One of the stories obscured by recent revelations about the breadth of devastation in the two-year-old Syrian civil war is that of the Palestinian refugees of the Yarmouk refugee camp in Damascus. Yarmouk, the largest of nine official Palestinian refugee camps in Syria, has been targeted by both the Assad regime and rebel forces - killing many and forcing the reported exodus of at least half of its 150,000 residents (according to UN estimates). As recently as January 8, fighting in and around the camp killed 5,000 of the over 60,000 people killed over the past few months.
Complicating events further, many Palestinians have allied themselves with either the Assad regime's supporters, or rebel supporters, intensifying the internecine violence within the camp itself. Divisions have tended to reflect religious and secular fault lines within the Palestinian ideological spectrum. Secular/socialist groups like the PFLP-GC align with the Assad regime (as longstanding supporters) while Ikhwan/Hamas supporters side with the rebel militias. Yet, in a telling warning, the Assad regime cautioned the Palestinians not to aid the insurgency in its fighting against the regime with the hope of maintaining their historical support.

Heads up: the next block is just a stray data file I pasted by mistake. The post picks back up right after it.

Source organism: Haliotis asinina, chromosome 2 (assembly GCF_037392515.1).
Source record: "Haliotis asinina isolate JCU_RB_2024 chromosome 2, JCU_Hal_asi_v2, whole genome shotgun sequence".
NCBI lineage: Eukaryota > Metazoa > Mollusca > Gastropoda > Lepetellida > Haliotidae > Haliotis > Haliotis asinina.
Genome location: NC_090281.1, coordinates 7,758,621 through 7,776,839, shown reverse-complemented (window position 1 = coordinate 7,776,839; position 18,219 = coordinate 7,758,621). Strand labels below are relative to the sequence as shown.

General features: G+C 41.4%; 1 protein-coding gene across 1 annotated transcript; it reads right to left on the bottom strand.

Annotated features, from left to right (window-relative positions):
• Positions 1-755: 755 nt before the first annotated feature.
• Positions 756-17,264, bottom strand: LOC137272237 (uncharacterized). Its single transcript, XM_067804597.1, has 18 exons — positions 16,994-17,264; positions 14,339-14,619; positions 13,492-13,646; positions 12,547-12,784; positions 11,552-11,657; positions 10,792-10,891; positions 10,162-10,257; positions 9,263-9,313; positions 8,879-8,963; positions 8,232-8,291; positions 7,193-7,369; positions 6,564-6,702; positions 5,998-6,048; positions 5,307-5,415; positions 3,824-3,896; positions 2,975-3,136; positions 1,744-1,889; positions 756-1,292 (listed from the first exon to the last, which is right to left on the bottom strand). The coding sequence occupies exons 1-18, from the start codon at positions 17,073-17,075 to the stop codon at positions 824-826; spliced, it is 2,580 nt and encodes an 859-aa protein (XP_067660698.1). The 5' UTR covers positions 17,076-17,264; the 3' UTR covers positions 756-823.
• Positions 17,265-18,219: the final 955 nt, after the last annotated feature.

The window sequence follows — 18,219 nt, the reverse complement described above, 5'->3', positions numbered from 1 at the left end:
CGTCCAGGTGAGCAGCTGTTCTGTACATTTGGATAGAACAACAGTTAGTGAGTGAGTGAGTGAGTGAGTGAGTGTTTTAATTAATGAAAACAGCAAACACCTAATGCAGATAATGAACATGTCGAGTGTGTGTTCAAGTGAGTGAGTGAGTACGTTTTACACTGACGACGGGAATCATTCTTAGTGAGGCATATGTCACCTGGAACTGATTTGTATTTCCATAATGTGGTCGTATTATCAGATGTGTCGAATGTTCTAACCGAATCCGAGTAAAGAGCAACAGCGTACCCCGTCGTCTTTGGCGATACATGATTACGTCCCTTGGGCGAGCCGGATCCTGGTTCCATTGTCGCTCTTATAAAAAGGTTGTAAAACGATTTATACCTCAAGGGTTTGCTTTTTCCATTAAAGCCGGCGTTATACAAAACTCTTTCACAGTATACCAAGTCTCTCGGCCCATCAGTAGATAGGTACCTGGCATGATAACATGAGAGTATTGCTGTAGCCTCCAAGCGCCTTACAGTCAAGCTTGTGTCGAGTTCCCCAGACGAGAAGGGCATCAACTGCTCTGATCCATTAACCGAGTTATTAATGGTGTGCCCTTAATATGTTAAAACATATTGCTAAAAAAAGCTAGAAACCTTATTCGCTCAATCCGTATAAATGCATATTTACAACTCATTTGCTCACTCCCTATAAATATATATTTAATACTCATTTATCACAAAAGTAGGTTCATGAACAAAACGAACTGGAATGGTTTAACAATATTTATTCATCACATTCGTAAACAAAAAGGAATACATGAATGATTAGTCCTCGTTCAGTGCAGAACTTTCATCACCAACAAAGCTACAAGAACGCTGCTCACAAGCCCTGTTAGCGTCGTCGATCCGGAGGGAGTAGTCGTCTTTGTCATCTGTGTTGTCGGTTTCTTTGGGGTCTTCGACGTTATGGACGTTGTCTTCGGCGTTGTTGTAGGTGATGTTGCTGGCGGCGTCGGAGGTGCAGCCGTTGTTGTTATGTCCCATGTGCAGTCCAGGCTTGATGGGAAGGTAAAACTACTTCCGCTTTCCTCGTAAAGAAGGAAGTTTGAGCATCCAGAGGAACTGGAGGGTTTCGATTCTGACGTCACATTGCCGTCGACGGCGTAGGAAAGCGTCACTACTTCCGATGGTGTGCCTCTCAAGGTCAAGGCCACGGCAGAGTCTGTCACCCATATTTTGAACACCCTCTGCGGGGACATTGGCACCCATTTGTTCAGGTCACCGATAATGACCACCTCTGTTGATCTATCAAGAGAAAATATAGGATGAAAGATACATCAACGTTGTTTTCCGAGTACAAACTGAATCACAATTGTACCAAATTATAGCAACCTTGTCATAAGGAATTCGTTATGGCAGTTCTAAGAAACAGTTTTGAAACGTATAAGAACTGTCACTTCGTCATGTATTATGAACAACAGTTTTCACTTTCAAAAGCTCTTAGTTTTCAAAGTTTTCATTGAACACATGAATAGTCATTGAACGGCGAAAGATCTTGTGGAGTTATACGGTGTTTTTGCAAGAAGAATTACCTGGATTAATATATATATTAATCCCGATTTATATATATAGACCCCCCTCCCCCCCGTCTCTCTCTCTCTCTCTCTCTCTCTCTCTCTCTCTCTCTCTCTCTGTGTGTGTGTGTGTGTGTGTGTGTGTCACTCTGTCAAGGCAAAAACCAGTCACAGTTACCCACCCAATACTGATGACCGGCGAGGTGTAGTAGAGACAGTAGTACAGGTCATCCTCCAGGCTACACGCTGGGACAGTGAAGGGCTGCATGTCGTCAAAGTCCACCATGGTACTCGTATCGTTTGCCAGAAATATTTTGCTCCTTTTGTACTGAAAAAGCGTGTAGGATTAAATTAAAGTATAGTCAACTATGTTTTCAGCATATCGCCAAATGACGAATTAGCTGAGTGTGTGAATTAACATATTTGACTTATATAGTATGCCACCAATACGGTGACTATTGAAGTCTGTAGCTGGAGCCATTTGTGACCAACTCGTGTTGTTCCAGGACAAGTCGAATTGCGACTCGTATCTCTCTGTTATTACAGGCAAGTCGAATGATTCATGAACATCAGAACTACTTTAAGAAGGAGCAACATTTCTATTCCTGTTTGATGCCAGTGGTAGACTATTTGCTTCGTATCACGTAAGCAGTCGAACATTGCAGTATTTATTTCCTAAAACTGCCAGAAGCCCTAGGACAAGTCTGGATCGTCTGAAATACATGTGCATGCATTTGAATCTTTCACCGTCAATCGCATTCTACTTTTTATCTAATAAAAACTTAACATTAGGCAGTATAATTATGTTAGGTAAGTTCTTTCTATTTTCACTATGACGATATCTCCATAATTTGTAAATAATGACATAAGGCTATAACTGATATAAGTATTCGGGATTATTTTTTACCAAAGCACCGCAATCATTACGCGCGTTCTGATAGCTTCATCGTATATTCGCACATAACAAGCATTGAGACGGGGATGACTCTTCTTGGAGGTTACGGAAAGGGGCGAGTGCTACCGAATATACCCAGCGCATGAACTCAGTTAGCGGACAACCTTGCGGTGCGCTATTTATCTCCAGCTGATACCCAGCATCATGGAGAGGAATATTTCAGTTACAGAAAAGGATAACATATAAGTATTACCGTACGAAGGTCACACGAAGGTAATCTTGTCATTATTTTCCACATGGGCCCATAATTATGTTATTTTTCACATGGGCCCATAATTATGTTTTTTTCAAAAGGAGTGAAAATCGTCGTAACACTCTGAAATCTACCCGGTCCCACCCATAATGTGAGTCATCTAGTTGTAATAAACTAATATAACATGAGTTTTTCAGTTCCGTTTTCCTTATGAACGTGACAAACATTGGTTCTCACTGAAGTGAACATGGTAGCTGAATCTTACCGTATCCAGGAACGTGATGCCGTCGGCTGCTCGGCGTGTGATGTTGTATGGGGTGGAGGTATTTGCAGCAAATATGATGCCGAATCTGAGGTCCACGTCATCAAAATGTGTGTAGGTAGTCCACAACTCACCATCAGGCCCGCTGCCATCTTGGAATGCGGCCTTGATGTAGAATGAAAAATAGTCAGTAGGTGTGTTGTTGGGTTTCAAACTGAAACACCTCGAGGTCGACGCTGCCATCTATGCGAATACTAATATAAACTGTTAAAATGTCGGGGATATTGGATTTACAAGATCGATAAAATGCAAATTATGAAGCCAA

As a demonstration of "good will" Abbas met with UN chief Ban Ki-moon to seek Israeli permission to bring Palestinians caught in Syria's civil war to the Palestinian areas, or now the "state of Palestine." Consequently, Ban Ki-moon acted as the messenger and was told by the Government of Israel that they would agree "to the return of those refugees to Gaza and the West Bank, but on condition that each refugee ... sign a statement that he doesn't have the right of return (to Israel)."